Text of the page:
Concord Enterprise, 28 May 1902

   Saturday evening W. R. C.,¹ No. 62, held a special meeting in G. A. R. hall, to which Post 138 was invited. The severe shower which came up at night fall hindered some from being present, but there was a very good attendance, a barge load of members coming from Maynard. For some time the ladies of Corps 62 have been planning to give the Post a social and at the same time present them with a new silk flag to replace the one they have carried since they were first organized and which was showing unmistakable signs of age. The meeting was called to order by the president, Mrs. Sara R. Richardson, who after brief words of welcome, made the presentation to the post in behalf of the corps through Commander Clough. The flag was borne into the hall by Mrs. Fannie Parker and Mrs. Sarah A. Hutchins, escorted by the corps color bearers, Miss Fannie Weatherbee, Mrs. Susie Hall, Mrs. Hattie Hayward, Mrs. Nancy Chaffin. Commander Clough received the flag and made a fitting response. Otto Guro², post color bearer supported the flag during the formal exercises. The flag is of heavy silk of fine texture, 6x5 1-2 feet, bordered and trimmed with gold bullion fringe and tassels, also the name and number of the post and the stars in gold, on the staff is a silver plate with the inscription "Presented to Isaac Davis Post, 138, by W. R. C., No. 62. As Commander Clough closed his remarks the audience arose and sang “The Star Spangled Banner.” The secretary of the corps, Miss Nellie H. Hall, then read a poem, “Then and Now,” which closed the formal exercises the remaining time being spent socially. Refreshments of cake, ice cream and sherbert were served. This closed one of the pleasant events in the annals of Post and Corps.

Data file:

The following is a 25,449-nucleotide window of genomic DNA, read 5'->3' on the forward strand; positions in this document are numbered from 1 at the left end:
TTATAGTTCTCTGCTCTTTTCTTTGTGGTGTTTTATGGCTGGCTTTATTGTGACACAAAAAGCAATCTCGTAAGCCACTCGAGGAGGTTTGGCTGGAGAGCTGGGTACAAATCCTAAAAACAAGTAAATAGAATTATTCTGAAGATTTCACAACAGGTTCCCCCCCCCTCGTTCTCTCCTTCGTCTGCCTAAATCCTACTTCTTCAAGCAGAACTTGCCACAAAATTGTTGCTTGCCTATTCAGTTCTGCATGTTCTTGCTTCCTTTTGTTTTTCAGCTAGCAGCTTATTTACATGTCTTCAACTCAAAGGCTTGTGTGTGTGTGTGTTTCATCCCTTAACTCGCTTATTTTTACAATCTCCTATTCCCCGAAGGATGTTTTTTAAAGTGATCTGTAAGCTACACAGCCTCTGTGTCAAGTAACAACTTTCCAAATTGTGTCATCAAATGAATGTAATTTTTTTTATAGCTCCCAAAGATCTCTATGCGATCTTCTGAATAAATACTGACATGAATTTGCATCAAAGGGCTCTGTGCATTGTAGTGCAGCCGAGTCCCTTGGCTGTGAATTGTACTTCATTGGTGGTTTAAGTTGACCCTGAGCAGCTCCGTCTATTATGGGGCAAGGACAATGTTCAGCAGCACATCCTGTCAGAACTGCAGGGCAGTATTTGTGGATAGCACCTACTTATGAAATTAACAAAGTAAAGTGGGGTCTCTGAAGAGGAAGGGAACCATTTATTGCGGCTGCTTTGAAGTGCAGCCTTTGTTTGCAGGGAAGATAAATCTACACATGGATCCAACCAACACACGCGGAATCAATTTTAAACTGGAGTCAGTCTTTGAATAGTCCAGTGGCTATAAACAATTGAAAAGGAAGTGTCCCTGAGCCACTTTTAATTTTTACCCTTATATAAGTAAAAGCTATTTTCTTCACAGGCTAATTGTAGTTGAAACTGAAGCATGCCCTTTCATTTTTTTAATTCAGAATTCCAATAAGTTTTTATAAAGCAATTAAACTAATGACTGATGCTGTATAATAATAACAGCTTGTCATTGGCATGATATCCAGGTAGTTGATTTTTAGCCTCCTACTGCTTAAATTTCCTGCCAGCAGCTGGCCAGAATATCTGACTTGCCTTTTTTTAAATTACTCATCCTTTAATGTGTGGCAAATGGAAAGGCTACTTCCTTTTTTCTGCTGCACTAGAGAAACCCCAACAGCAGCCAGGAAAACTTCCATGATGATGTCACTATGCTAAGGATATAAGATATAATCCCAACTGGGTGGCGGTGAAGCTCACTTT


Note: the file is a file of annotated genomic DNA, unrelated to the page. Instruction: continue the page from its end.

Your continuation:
1 — W.R.C. was the Women's Relief Corps, a ladies' auxiliary of the Grand Army of the Republic veterans organization.
2 — Otto Geers. The flag described in this news item is an earlier version of the one on display at the entrance of the "Not Afraid to Go" exhibit at the Acton Memorial Library. It may, in fact, be the one shown in the photograph of Otto Geers that is on display in the exhibit. See also 27 May 1914.